Capacity Development Portal
Good Practices
 

Diseases and pests of animals and plants

  1. Biological pest control - example of water weeds
  2. Contingency planning for pests and diseases
  3. Capacity building: the Phytosanitary Capacity Evaluation
  4. Area-wide Insect Pest Eradication with Sterile Insects
  5. Early, community-level disease observation
  6. Networks in disease surveillance and control


Using non specialists to identify and report on potential animal disease occurrences to prevent and/or control outbreaks

What problem did it address, where?

Accurate, timely information on possible animal disease outbreaks at local level is notoriously difficult to obtain, although it is crucial if countries are to undertake timely disease investigation and instigate appropriate control actions. Limited professional veterinary resources are available in the field in many developing countries, so some means of prioritising inspection/investigation efforts is needed Community level participation in suspected disease reporting has been used extensively in Southern Sudan, and Pakistan (in campaigns against Rinderpest)

How?

Work involved training community groups to observe possible signs and report (for investigation and possible treatment). Community-based "para-veterinarians" may subsequently be able to make a livelihood out of local advice and provision of simple livestock services. Of crucial importance for the credibility of these community workers is to establish appropriate compensation strategies in case of the need for destruction of animals (otherwise their position is socially compromised and the flow of information will dry up). For this, consultation is needed with the finance ministry - FAO may be in a position to facilitate this dialogue. Participatory approaches work best for diseases which are easily diagnosable from clinical signs, or the use of simple diagnostic tools; they also rely on the local language skills and local knowledge on the part of those carrying out training of community workers.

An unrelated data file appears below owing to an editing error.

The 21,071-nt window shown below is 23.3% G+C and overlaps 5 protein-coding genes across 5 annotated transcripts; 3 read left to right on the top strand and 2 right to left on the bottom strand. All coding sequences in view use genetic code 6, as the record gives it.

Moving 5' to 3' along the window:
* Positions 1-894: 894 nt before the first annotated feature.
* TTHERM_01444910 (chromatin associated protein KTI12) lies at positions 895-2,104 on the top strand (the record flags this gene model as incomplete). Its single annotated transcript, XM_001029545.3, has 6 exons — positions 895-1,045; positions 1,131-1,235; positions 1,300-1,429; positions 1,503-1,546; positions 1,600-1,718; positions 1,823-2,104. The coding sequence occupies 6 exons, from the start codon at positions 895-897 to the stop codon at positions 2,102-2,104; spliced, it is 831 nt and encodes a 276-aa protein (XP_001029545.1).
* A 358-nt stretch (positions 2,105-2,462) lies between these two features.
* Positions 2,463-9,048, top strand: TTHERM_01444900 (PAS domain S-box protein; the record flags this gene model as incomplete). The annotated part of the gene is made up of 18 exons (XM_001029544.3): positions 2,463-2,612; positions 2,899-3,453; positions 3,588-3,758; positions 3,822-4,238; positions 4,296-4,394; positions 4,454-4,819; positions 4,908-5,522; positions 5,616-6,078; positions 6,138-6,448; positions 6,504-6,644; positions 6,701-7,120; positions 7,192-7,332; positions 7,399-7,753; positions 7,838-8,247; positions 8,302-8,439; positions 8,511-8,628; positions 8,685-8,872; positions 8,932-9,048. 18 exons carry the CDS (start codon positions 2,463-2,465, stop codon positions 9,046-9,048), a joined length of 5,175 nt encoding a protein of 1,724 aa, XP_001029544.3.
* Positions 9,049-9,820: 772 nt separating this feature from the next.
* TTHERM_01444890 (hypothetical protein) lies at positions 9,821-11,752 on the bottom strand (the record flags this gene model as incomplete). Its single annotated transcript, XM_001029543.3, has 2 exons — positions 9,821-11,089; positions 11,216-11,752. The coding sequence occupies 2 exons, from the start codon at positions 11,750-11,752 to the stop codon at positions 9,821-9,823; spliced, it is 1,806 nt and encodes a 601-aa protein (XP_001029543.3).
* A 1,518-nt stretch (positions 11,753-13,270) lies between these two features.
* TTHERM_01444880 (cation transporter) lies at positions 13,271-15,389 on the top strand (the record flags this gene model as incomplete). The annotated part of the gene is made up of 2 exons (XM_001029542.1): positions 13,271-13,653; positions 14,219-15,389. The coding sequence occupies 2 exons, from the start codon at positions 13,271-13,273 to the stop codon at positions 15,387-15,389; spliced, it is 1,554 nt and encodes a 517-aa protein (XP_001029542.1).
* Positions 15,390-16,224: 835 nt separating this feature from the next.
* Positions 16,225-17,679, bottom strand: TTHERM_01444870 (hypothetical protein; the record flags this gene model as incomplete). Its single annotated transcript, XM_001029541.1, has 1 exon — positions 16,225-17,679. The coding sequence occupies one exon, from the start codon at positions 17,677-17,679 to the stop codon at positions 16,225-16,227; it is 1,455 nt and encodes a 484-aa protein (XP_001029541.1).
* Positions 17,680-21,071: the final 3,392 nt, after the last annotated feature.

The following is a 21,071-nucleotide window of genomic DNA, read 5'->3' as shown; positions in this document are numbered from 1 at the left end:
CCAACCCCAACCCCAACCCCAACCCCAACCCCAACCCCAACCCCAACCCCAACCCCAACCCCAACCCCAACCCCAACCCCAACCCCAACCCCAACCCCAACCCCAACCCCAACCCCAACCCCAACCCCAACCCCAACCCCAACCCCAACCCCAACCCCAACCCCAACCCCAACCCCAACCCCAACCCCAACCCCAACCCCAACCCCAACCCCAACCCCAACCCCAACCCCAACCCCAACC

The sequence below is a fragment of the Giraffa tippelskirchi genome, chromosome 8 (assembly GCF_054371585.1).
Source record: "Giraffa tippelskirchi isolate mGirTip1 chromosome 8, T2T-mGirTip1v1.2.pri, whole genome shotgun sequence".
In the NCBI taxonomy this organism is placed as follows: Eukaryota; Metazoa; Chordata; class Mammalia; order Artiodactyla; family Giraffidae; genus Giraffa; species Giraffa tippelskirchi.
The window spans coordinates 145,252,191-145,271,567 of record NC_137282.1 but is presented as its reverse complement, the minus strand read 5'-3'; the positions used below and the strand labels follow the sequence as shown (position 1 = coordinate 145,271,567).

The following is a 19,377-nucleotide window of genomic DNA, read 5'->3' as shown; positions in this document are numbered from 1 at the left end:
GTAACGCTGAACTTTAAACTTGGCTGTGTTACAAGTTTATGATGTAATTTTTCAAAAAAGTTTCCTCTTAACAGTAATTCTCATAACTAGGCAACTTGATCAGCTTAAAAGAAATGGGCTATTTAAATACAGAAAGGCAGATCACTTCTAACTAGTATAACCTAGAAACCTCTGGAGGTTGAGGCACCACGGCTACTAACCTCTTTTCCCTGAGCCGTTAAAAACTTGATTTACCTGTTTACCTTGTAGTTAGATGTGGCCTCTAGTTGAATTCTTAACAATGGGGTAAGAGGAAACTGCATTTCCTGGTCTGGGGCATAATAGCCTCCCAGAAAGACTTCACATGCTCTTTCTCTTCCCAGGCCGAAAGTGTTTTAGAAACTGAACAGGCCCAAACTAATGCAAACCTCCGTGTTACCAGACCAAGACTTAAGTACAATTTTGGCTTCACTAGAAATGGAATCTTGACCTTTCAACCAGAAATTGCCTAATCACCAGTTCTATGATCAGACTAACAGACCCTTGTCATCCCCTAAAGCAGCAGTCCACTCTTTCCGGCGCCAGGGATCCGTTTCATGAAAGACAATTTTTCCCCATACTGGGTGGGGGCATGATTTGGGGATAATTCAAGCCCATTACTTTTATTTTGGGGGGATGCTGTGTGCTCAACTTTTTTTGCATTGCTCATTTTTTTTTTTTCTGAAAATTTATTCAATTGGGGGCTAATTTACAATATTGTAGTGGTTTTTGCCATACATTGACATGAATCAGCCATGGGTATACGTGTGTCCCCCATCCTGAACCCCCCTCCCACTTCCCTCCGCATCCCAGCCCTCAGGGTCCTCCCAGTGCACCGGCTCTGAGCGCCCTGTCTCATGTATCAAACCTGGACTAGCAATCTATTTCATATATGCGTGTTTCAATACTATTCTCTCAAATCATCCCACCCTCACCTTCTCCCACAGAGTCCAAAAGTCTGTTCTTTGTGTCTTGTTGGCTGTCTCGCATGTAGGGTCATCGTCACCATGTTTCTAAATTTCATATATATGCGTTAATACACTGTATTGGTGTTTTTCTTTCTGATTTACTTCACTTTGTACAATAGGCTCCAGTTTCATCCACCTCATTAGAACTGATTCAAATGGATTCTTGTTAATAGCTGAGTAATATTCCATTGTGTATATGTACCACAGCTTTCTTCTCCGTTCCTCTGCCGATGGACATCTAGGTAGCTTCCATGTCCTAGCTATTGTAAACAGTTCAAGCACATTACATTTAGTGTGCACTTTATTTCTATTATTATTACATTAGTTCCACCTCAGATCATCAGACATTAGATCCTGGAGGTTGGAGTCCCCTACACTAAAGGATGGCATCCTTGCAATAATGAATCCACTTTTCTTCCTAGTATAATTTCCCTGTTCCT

Where next?

This model of local disease observation groups could be adopted widely in other countries, and for other diseases (for instance to Classical Swine Fever in Latin America). The work could also be extended using new Information and Communication Technologies to the communication of observations to central epidemiology units, with integration with disease mapping software such as TADinfo.

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